Veteran Slams SBA’s EIDL Program, Wants to Talk to Manager

Veteran, small business owner and columnist Brendon Friedman had a scathing memorial day message for the Small Business Administration.

Source : Small Business Administration

June 1, 2021

Author : Alex Bustillos

This is a topic we at Contractor News have been monitoring for some time as small businesses owners on social media have tried to use what little voice they have to sound the alarm about the SBA’s handling of the Economic Injury Disaster Loan (EIDL) program.

EIDL was made law by the March 2020 CARES Act, the first of three coronavirus stimulus packages. By February of this year, the EIDL program had doled out more than $200 billion in grants.

However, and extension of the program, the Targeted EIDL Advance, passed with the December 2020 stimulus package, has fared less well.

In mid-May, Biz Journal reported in an article entitled “Still waiting for a Targeted EIDL Advance cash grant? You're not alone” that the SBA “has funded about $855.8 million for its Targeted EIDL Advance so far.” 

Rather than asking businesses to apply for the funds, the SBA contacted them directly. So why is it that less than a billion of the $35 billion made available under the program has not yet made it into the hands of small businesses?

The SBA claimed it had invited 3.2 million businesses to apply, and yet, only 103,000 businesses have gotten money under the revamped EIDL program as of May 13. 

In other words, just a little more than three percent of the businesses invited by the SBA to apply for relief have been given relief. Newsy additionally reports that more than half of those that have actually applied were denied.

Meanwhile, stories have been reported of small businesses invited to apply, and then denied because the owner is default on child support payments. The only problem? The owner has no children. Another California-born small business owner invited to apply was denied for not being a U.S. citizen. Others have been informed by the SBA that they are not eligible because they are dead, which was news to them.

The SBA has even admitted that a technical glitch caused many to be denied without explanation whatsoever. 

Some have also taken to social media to highlight their difficult getting EIDL money from banks as well.

This is nothing short of a disaster. Small businesses form the backbone of the U.S. economy, and as we have previously reported, more than 1,000 small businesses have closed per day during the pandemic.

Stories of business owners waiting for EIDL payments have flooded social media for several months now. Songs have been composed about the failures of the program. One YouTuber who consistently comments on the program consistently racks up upwards of 10,000 views per video, and sometimes more than 20,000. The channel operator, Jason McElhone, has accrued more than 65,000 subscribers since March 2020, talking mostly about the EIDL program.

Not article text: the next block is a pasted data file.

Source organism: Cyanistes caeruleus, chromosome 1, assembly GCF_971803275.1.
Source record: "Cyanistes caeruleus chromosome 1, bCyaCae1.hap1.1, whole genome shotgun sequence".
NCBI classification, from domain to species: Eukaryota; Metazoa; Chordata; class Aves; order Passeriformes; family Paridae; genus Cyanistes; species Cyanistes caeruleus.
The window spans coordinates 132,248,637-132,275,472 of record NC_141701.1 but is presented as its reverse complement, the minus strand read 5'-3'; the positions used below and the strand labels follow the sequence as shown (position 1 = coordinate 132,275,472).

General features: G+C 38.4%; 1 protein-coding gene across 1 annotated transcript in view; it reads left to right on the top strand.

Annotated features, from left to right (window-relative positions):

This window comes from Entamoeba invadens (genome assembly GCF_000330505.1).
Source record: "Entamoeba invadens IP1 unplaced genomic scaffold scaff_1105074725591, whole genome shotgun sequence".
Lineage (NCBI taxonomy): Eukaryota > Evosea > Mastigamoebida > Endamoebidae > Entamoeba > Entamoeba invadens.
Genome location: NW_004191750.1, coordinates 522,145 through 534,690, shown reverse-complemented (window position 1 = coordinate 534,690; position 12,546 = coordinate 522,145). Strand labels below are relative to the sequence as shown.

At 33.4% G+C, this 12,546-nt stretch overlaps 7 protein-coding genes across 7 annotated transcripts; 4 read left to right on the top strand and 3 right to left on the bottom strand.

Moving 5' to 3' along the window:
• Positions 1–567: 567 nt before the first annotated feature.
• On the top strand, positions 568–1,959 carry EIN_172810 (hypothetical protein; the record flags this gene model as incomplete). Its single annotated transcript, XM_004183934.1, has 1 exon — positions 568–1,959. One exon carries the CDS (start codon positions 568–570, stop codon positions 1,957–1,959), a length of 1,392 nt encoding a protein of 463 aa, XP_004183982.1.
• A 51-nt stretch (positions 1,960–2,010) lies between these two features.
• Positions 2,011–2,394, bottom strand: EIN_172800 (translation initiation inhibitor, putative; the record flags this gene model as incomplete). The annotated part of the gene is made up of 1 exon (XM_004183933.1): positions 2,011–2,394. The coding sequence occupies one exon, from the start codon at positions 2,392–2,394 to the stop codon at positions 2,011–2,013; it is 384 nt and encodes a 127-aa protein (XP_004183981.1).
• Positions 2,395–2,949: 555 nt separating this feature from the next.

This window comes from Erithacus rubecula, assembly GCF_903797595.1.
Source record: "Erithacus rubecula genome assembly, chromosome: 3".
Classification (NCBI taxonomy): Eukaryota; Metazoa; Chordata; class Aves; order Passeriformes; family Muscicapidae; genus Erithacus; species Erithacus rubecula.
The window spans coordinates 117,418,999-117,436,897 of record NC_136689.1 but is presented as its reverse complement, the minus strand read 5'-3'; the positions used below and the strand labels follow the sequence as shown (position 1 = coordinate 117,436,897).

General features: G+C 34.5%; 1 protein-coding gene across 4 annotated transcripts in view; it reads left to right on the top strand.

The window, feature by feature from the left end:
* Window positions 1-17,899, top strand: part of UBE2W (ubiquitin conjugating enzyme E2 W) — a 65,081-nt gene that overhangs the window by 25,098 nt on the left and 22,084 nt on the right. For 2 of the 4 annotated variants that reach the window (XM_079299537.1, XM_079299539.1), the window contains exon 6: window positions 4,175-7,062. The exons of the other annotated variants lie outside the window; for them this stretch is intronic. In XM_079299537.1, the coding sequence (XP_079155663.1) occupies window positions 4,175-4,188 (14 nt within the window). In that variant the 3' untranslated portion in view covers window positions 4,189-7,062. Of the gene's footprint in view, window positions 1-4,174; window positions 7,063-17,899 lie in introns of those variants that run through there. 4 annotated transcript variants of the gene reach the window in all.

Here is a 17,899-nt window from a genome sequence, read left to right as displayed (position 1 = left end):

On Monday, Memorial Day, SBA Administrator Isabel Guzman tweeted an innocuous message to U.S. military veterans, but found her replies flooded with messages about the EIDL program.  One Twitter user included the message “No EIDL, no peace.”

Brandon Friedman, a military veteran, small business owner and columnist pointed out how the SBA was being pilloried by small business owners, some claiming they have been waiting for three months for their money. 

“What I do know is thousands (millions?) of American small businesses have applied for these covid-related relief funds and SBA currently cannot tell them when their EIDLs may be funded or when their modifications may be processed,” wrote Friedman on Twitter.

He added that contacting the SBA for information is a bureaucratic labyrinth and “customer service reps appear to be contractors who have no knowledge of the process and no authority to assist businesses.”

He continued: “So would I like to speak to the manager of SBA? Sure. But in the interest of advancing open, transparent government and helping other businesses, it would just be nice if [the SBA] could handle the basics of this challenge:”

Here at Contractor News we have written in the past on how difficult it is for veteran owned firms to get business from most state governments. Is it going to be this hard at the federal level as well?

Category : Small Business Enterprises Veteran Business Coronavirus Pandemic Economic Stimulus Federal Government Small Business Administration

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